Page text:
What had been shaping up as one of this year’s most bitterly contested primaries came and went with barely a ripple on Tuesday as Wyoming U.S. Sen. Mike Enzi soundly beat four little-known Republican challengers in his pursuit of a fourth term.
Last summer, former Vice President Dick Cheney’s elder daughter, Liz Cheney, launched what widely was expected to be a formidable primary challenge for Enzi.
Ultimately, the Fox News commentator and former State Department official found little mainstream support in the sparsely populated state, and she dropped out in January, citing family health issues.
Enzi, meanwhile, raised even more campaign cash than usual: Just over $3 million to date.
In November, Enzi will face Democrat Charlie Hardy, a 75-year-old former Roman Catholic priest from Cheyenne, in the overwhelming Republican state.
Both Wyoming and Alaska held primary elections Tuesday. Other notable races included:
Gov. Matt Mead beat back two challengers to claim victory in the Wyoming Republican primary election as he seeks a second term.
Rather than respond to his challengers during the campaign, Mead instead focused on his record. He has emphasized his administration’s efforts to improve Internet service around the state.
Mead enjoyed considerable support from the state’s energy industry. He’s been an outspoken advocate of Wyoming’s coal industry, traveling to Asia on trade missions to seek overseas markets and filing numerous legal challenges to U.S. Environmental Protection air-quality regulations he says would hurt the industry.
Mead, 52, now heads to the November general election facing Pete Gosar, who ran unopposed in the Democratic primary in the majority Republican state.
Two out-of-staters were running as Democrats in Wyoming’s primary – and one won Tuesday because he was the only one to register.
Richard Grayson, a 63-year-old political gadfly from Apache Junction, Ariz., was the lone contestant in the Democratic primary for U.S. Congress. No Wyoming Democrat bothered to register; the seat is held by Republican U.S. Rep. Cynthia Lummis, who is seeking a fourth term in Washington.
Grayson said he has run for Congress several times before in other states. It’s legal – a candidate simply must reside in the state they want to represent by Election Day.
Another non-Wyoming resident also ran Tuesday. William Bryk, a Brooklyn attorney, was one of four candidates seeking the Democratic U.S. Senate nomination. He lost to a former Roman Catholic priest. Bryk also is running against Democratic U.S. Sen. Mark Begich in Alaska and has run for Congress in other states over the past several years.
Three Republican challengers have waged contentious campaigns in Alaska to take on U.S. Sen. Mark Begich in the fall.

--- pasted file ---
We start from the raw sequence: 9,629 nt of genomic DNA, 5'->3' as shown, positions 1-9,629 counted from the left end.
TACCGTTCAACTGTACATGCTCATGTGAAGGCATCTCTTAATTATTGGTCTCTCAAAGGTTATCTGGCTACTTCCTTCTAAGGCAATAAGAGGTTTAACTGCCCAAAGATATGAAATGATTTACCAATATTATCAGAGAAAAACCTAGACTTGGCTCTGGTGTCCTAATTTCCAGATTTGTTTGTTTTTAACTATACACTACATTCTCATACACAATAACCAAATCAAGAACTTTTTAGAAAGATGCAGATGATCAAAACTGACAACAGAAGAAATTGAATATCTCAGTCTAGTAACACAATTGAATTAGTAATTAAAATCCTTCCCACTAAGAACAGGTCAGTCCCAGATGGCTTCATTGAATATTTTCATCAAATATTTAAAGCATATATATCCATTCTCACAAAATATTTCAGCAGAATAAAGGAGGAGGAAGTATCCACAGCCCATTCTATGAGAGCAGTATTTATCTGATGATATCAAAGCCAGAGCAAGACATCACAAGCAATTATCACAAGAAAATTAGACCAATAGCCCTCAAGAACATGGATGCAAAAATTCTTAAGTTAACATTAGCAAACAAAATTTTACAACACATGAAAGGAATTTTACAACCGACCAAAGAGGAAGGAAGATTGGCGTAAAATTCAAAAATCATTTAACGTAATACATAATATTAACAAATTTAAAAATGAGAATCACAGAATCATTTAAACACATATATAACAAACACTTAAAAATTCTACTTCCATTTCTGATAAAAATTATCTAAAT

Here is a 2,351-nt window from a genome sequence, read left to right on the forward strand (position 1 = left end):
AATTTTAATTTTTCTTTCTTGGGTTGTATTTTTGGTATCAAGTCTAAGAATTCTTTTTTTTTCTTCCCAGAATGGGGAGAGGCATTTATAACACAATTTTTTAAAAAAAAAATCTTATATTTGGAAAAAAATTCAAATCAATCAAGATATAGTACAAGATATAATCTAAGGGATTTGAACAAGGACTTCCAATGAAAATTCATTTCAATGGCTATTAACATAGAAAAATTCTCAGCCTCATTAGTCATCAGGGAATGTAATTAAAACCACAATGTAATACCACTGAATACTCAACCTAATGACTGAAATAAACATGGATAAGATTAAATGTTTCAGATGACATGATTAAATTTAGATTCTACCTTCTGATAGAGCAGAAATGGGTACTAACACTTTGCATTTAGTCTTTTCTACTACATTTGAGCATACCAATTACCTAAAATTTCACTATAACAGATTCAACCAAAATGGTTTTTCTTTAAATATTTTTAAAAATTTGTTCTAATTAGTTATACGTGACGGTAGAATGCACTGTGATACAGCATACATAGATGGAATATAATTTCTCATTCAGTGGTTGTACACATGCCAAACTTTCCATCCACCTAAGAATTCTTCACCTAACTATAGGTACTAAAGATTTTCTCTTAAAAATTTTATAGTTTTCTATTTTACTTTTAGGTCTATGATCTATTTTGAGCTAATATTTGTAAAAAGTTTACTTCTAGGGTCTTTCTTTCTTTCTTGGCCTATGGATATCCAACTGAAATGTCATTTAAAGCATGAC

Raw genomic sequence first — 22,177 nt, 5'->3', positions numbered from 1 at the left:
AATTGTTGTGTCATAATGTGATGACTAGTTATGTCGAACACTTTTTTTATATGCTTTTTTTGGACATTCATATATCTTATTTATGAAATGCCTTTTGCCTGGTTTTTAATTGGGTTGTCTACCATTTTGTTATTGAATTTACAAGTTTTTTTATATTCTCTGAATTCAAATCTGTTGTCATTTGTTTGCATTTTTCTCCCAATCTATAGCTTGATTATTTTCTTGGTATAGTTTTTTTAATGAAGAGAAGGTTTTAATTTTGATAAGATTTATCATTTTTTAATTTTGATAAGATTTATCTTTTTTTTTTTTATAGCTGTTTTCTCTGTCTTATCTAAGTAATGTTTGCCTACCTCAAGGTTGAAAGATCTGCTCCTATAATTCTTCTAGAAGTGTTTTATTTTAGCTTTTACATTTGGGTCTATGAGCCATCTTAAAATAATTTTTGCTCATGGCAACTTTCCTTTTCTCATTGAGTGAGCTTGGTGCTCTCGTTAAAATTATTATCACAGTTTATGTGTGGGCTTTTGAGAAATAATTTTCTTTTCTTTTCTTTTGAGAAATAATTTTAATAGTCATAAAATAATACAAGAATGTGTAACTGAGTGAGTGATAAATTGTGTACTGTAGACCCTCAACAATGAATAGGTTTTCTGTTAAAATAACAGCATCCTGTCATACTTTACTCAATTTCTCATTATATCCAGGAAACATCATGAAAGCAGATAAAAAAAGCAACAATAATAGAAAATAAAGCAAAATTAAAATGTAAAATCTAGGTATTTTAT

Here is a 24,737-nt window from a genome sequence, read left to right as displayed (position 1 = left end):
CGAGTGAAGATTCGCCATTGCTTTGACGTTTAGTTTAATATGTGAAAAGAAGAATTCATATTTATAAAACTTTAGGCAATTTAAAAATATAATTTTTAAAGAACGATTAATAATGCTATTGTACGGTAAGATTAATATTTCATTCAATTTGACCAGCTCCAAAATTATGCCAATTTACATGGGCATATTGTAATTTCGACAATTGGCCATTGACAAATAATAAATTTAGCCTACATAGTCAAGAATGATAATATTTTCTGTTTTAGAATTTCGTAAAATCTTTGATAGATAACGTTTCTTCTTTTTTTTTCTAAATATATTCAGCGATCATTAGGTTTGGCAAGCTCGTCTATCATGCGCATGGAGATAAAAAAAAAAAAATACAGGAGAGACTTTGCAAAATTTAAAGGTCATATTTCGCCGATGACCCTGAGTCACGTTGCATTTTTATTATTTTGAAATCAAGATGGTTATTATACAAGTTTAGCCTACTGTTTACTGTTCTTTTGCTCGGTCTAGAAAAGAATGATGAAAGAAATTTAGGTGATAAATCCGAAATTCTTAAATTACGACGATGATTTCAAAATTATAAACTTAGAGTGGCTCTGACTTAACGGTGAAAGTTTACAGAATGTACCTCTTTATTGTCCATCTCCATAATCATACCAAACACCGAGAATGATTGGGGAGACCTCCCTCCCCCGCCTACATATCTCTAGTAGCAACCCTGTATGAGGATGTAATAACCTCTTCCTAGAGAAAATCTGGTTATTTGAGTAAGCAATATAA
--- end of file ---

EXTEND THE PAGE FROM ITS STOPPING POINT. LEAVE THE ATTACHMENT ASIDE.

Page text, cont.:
The race is important to Republicans nationally because Begich, a first-term incumbent Democrat, is seen as vulnerable and the GOP needs a net gain of six seats to take control of the Senate.
The Alaska GOP Senate race mirrors national trends, with tea party conservatives trying to knock out mainstream Republicans. The race features former state attorney general and natural resources commissioner, Dan Sullivan, current Lt. Gov. Mead Treadwell and tea party favorite and 2010 GOP Senate primary winner Joe Miller.
Oil tax referendum
Alaska voters also are deciding if their old system for taxing oil companies is better than the new one.
The referendum asks voters if they want to reject the 2013 law, championed by Gov. Sean Parnell. It replaced the production tax that was pushed by former Gov. Sarah Palin.
Critics say Palin’s plan was an investment killer. It gave tax credits for investment, but contained a progressive surcharge that companies say ate too deeply into profits.
Referendum advocates contend Parnell could have fine-tuned Palin’s oil tax measure but instead pushed the new law, which they say gives tax breaks to profitable petroleum companies at the expense of revenue that belongs to the people of Alaska.
Two Dan Sullivans
Alaska Republican voters might think they’re seeing double on Tuesday’s ballot with two Dan Sullivans running for higher office.
Dan Sullivan, the former state attorney general and natural resources commissioner, is seeking the Republican party nomination for the U.S. Senate seat held by Democrat Sen. Mark Begich, who is seeking re-election.
The other Dan Sullivan – or the “original” Dan Sullivan, as he has referred to himself because he’s older– is the Republican mayor of Anchorage, known for his political battles with labor unions. He is seeking the GOP nomination for lieutenant governor.
Next Tuesday brings primary elections in Vermont, Florida and Arizona.
In Arizona, six Republicans look to replace outgoing Gov. Jan Brewer in a GOP primary that has focused on immigration, border security and economic issues. The winner will face Democrat Fred DuVal in November.
In Florida, former Gov. Charlie Crist, who won in 2006 as a Republican, is running to regain the office as a Democrat and is a heavy favorite in the party’s primary against former state Senate Minority Leader Nan Rich. Republican Gov. Rick Scott has token opposition from two political unknowns in his primary.